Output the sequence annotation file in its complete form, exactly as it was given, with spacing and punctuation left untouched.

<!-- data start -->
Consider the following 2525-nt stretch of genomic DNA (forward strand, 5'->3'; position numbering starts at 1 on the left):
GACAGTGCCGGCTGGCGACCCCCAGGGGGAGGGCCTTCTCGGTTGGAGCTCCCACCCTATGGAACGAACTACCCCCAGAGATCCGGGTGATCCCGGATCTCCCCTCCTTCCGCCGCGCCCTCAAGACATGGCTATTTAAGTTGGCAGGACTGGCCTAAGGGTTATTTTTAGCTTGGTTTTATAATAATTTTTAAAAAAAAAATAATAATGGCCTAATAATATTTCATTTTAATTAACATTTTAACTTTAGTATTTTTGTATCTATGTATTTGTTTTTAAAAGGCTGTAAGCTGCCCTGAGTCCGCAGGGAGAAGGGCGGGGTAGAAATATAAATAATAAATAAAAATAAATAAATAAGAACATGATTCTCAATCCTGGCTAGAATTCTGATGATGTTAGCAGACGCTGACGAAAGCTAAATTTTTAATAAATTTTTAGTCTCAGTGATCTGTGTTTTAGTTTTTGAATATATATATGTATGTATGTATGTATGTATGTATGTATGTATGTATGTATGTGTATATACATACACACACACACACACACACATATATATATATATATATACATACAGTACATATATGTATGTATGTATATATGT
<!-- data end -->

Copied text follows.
Consider the following 2525-nt stretch of genomic DNA (forward strand, 5'->3'; position numbering starts at 1 on the left):
GACAGTGCCGGCTGGCGACCCCCAGGGGGAGGGCCTTCTCGGTTGGAGCTCCCACCCTATGGAACGAACTACCCCCAGAGATCCGGGTGATCCCGGATCTCCCCTCCTTCCGCCGCGCCCTCAAGACATGGCTATTTAAGTTGGCAGGACTGGCCTAAGGGTTATTTTTAGCTTGGTTTTATAATAATTTTTAAAAAAAAAATAATAATGGCCTAATAATATTTCATTTTAATTAACATTTTAACTTTAGTATTTTTGTATCTATGTATTTGTTTTTAAAAGGCTGTAAGCTGCCCTGAGTCCGCAGGGAGAAGGGCGGGGTAGAAATATAAATAATAAATAAAAATAAATAAATAAGAACATGATTCTCAATCCTGGCTAGAATTCTGATGATGTTAGCAGACGCTGACGAAAGCTAAATTTTTAATAAATTTTTAGTCTCAGTGATCTGTGTTTTAGTTTTTGAATATATATATGTATGTATGTATGTATGTATGTATGTATGTATGTATGTATGTGTATATACATACACACACACACACACACACATATATATATATATATATACATACAGTACATATATGTATGTATGTATATATGT